Heat produced by the Current.

(32) On the other side of the equation we have, first,

 ${\displaystyle Rx^{2}+Sy^{2}=H,}$ (9)

which represents the work done in overcoming the resistance of the circuits in unit of time. This is converted into heat. The remaining terms represent work not converted into heat. They may be written

${\displaystyle {\textstyle {1 \over 2}}{\frac {d}{dt}}\left({Lx^{2}+2Mxy+Ny^{2}}\right)+{\textstyle {1 \over 2}}{\frac {dL}{dt}}x^{2}+{\frac {dM}{dt}}xy+{\textstyle {1 \over 2}}{\frac {dN}{dt}}y^{2}.}$

Intrinsic Energy of the Currents.

(33) If ${\displaystyle L}$,${\displaystyle M}$,${\displaystyle N}$ are constant, the whole work of the electromotive forces which is not spent against resistance will be devoted to the development of the currents. The whole intrinsic energy of the currents is therefore

 ${\displaystyle {\textstyle {1 \over 2}}Lx^{2}+Mxy+{\textstyle {1 \over 2}}Ny^{2}=E.}$ (10)

This energy exists in a form imperceptible to our senses, probably as actual motion, the seat of this motion being not merely the conducting circuits, but the space surrounding them.

Mechanical Action between Conductors.

(34) The remaining terms,

 ${\displaystyle {\textstyle {1 \over 2}}{\frac {dL}{dt}}x^{2}+{\frac {dM}{dt}}xy+{\textstyle {1 \over 2}}{\frac {dN}{dt}}y^{2}=W}$ (11)

represent the work done in unit of time arising from the variations of ${\displaystyle L}$, ${\displaystyle M}$, and ${\displaystyle N}$, or, what is the same thing, alterations in the form and position of the conducting circuits ${\displaystyle A}$ and ${\displaystyle B}$.

Now if work is done when a body is moved, it must arise from ordinary mechanical force acting on the body while it is moved. Hence this part of the expression shows that there is a mechanical force urging every part of the conductors themselves in that direction in which ${\displaystyle L}$, ${\displaystyle M}$, and ${\displaystyle N}$ will be most increased.

The existence of the electromagnetic force between conductors carrying currents is therefore a direct consequence of the joint and independent action of each current on the electromagnetic field. If ${\displaystyle A}$ and ${\displaystyle B}$ are allowed to approach a distance ${\displaystyle ds}$, so as to increase ${\displaystyle M}$ from ${\displaystyle M}$ to ${\displaystyle M'}$ while the currents are ${\displaystyle x}$ and ${\displaystyle y}$, then the work done will be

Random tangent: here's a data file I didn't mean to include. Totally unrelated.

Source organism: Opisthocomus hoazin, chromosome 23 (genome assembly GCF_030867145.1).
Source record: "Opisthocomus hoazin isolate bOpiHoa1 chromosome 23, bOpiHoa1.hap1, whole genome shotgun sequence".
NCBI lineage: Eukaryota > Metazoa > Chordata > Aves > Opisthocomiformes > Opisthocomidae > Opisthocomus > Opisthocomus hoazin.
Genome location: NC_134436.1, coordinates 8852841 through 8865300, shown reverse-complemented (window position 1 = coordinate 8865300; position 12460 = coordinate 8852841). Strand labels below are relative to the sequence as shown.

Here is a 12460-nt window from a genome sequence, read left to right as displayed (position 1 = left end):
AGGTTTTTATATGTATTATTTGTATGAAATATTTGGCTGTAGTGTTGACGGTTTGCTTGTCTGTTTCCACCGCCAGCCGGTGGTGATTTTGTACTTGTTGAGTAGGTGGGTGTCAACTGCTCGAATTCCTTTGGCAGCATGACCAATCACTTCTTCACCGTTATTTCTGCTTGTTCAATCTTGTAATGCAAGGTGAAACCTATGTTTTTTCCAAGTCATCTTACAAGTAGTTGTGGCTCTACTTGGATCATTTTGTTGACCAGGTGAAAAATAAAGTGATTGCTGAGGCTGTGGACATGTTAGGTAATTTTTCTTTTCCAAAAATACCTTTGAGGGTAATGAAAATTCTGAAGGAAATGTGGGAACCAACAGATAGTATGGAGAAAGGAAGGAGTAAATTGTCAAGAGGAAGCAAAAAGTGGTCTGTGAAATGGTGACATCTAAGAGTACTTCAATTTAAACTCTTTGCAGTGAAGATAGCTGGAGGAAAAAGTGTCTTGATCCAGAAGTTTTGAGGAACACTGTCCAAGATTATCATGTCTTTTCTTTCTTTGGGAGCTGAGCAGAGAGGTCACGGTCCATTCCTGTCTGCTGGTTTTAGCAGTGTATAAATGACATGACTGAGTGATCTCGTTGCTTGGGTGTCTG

${\displaystyle \left({M'-M}\right)xy,}$

and the force in the direction of ${\displaystyle ds}$ will be

 ${\displaystyle {\frac {dM}{ds}}xy,}$ (12)

and this will be an attraction if ${\displaystyle x}$ and ${\displaystyle y}$ are of the same sign, and if ${\displaystyle M}$ is increased as ${\displaystyle A}$ and ${\displaystyle B}$ approach.

It appears, therefore, that if we admit that the unresisted part of electromotive force goes on as long as it acts, generating a self-persistent state of the current, which we may call (from mechanical analogy) its electromagnetic momentum, and that this momentum depends on circumstances external to the conductor, then both induction of currents and electromagnetic attractions may be proved by mechanical reasoning.

What I have called electromagnetic momentum is the same quantity which is called by Faraday[4] the electrotonic state of the circuit, every change of which involves the action of an electromotive force, just as change of momentum involves the action of mechanical force.

If, therefore, the phenomena described by Faraday in the ninth Series of his Experimental Researches were the only known facts about electric currents, the laws of Ampère relating to the attraction of conductors carrying currents, as well as those of Faraday about the mutual induction of currents, might be deduced by mechanical reasoning.

In order to bring these results within the range of experimental verification, I shall next investigate the case of a single current, of two currents, and of the six currents in the electric balance, so as to enable the experimenter to determine the values of ${\displaystyle L}$, ${\displaystyle M}$, ${\displaystyle N}$.

Case of a single Circuit.

(35) The equation of the current ${\displaystyle x}$ in a circuit whose resistance is ${\displaystyle R}$, and whose coefficient of self-induction is ${\displaystyle L}$, acted on by an external electromotive force ${\displaystyle \xi }$, is

 ${\displaystyle \xi -Rx={\frac {d}{dt}}Lx.}$ (13)

When ${\displaystyle \xi }$ is constant, the solution is of the form

${\displaystyle x=b+(a-b)e^{-{\frac {R}{L}}t},}$

where ${\displaystyle a}$ is the value of the current at the commencement, and ${\displaystyle b}$ is its final value.

The total quantity of electricity which passes in time ${\displaystyle t}$, where ${\displaystyle t}$ is great, is

 ${\displaystyle \int _{0}^{t}{xdt}=bt+(a-b){\frac {L}{R}}}$ (14)

The value of the integral of ${\displaystyle x^{2}}$ with respect to the time is

 ${\displaystyle \int _{0}^{t}x^{2}dt=b^{2}t+(a-b){\frac {L}{R}}({\frac {3b+a}{2}}).}$ (15)

The actual current changes gradually from the initial value ${\displaystyle a}$ to the final value ${\displaystyle b}$, but the values of the integrals of ${\displaystyle x}$ and ${\displaystyle x^{2}}$ are the same as if a steady current of intensity ${\displaystyle {\tfrac {1}{2}}(a+b)}$ were to flow for a time ${\displaystyle 2{\tfrac {L}{R}}}$, and were then succeeded by the steady current ${\displaystyle b}$. The time ${\displaystyle 2{\tfrac {L}{R}}}$ is generally so minute a fraction of a second, that the effects on the galvonometer and dynamometer may be calculated as if the impulse were instantaneous.